What’s the last place you’d want to be during an air raid? How about out on a golf course? Sure, you love the game but would you risk life and limb in the vain hope of winning a round?
They did over in the UK during WW2, nothing stopped them from pitching and putting, the only handicap they faced was their personal performance.
Local golf clubs did change the rules of the game slightly to accommodate the war years though. Take Richmond G.C for example, the committee members of this popular club made the following temporary amendments to help their players out.
1. Players are asked to collect Bomb and Shrapnel splinters to save these causing damage to the Mowing Machines.
Really? Can you imagine picking up bits of bomb shell just when you are about to sink a birdie?
2. In competitions, during gunfire or while bombs are falling, players may take cover without penalty for ceasing play.
That’s nice of them. We’re pretty certain the last place a player would want to be is out on the fairway when bombs are blitzing the turf.
3. The positions of known delayed action bombs are marked by red flags at a reasonably, but not guaranteed, safe distance therefrom.
What? Are you seriously saying it’s okay to play close to an ‘unexploded bomb’ red flag or not? Obviously they were made of sterner stuff in Richmond.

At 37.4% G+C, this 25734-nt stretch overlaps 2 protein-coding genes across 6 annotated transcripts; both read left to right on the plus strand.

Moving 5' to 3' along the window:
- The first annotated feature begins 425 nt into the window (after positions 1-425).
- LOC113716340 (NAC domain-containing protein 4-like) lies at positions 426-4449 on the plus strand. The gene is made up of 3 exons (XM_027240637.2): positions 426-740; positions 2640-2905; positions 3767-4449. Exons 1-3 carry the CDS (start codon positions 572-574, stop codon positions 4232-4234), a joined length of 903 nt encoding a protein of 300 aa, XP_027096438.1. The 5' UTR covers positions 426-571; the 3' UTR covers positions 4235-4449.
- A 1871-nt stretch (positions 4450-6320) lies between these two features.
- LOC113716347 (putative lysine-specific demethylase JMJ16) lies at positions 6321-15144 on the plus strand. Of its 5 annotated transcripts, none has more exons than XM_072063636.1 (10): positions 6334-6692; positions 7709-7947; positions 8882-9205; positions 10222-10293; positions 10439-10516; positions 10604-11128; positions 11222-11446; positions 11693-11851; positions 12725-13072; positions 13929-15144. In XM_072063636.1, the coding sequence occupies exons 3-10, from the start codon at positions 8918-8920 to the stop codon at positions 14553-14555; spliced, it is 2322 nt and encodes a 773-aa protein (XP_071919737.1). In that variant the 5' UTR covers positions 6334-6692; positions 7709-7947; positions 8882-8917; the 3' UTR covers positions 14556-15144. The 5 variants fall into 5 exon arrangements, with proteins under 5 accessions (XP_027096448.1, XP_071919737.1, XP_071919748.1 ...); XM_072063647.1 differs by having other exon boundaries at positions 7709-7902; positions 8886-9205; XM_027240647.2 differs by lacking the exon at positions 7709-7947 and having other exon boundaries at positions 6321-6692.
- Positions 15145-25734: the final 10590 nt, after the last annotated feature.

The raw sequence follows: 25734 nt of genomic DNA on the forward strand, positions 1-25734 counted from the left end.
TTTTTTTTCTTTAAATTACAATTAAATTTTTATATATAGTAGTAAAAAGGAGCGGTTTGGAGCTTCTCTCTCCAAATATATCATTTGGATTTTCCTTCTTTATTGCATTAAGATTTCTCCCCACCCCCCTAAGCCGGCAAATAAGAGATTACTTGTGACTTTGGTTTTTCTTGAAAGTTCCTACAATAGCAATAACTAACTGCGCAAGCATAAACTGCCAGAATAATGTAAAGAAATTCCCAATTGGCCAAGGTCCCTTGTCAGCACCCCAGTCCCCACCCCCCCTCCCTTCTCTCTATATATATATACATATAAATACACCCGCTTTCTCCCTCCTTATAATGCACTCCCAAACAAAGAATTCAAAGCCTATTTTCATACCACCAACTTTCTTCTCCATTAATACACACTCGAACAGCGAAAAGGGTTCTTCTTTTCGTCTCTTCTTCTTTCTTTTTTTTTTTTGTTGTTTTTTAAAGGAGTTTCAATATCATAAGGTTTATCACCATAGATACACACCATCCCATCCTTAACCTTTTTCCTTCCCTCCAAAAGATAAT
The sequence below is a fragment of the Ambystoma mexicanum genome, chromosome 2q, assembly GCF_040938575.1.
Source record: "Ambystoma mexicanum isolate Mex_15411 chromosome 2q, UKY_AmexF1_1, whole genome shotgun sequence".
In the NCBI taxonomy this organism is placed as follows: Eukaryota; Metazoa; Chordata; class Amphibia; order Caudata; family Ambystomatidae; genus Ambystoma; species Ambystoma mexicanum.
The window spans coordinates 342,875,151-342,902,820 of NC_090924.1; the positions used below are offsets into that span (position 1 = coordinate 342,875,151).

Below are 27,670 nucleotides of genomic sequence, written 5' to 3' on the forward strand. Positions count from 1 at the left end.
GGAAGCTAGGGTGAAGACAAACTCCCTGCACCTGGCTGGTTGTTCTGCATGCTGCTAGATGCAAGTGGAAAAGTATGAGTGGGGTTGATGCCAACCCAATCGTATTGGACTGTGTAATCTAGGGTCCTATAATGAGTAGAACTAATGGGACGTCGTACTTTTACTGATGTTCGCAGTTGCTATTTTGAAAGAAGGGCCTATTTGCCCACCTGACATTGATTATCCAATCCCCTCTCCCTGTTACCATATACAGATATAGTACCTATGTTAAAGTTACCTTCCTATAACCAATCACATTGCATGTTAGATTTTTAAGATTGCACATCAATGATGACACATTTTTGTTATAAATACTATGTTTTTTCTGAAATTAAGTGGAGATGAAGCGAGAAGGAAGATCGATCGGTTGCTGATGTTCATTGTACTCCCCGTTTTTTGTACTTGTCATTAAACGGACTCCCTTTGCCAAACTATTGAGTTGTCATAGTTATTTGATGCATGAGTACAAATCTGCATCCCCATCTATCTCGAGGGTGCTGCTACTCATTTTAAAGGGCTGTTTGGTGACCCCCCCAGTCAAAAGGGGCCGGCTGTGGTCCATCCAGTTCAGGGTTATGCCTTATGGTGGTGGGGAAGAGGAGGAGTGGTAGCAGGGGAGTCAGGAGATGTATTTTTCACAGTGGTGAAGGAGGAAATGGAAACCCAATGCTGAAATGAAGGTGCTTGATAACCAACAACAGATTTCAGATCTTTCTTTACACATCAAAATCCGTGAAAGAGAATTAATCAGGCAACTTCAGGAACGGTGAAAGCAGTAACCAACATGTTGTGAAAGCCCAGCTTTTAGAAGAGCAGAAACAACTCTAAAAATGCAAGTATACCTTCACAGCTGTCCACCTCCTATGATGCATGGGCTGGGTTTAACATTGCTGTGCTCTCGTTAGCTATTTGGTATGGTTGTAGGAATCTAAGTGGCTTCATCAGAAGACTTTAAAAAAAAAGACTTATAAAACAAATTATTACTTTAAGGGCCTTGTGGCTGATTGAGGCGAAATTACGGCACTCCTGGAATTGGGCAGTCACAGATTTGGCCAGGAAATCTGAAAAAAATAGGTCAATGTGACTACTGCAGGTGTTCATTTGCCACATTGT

4. Shrapnel and/or bomb splinters on the Fairways, or in Bunkers within a club’s length of a ball, may be moved without penalty, and no penalty shall be incurred if a ball is thereby caused to move accidentally.
Thank goodness for that. Wouldn’t want a bit of bomb ruining a game!
5. A ball moved by enemy action may be replaced, or if lost or destroyed, a ball may be dropped not nearer the hole without penalty.
So that means if the enemy blows up the 9th hole and your ball is moved, you can replace it without losing a stroke. Genius!
6. A ball laying in a crater may be lifted and dropped not nearer the hole, preserving the line to the hole, without penalty.
More bomb-related mayhem. If you were unlucky enough to sink your ball into a bomb crater on the golf course at least you could remove it afterwards without dropping a shot.
7. A player whose stroke is affected by the simultaneous explosion of a bomb may play another ball from the same place. Penalty one stroke.
Sorry but if a bomb shook the golf course mid-stroke we’d be straight off to the club bar, the only thing we’d want to sink at Golf Safari SA would be a stiff drink!
Golf is a brilliant sport, even the WW2 didn’t prevent players putting and chipping during air strikes.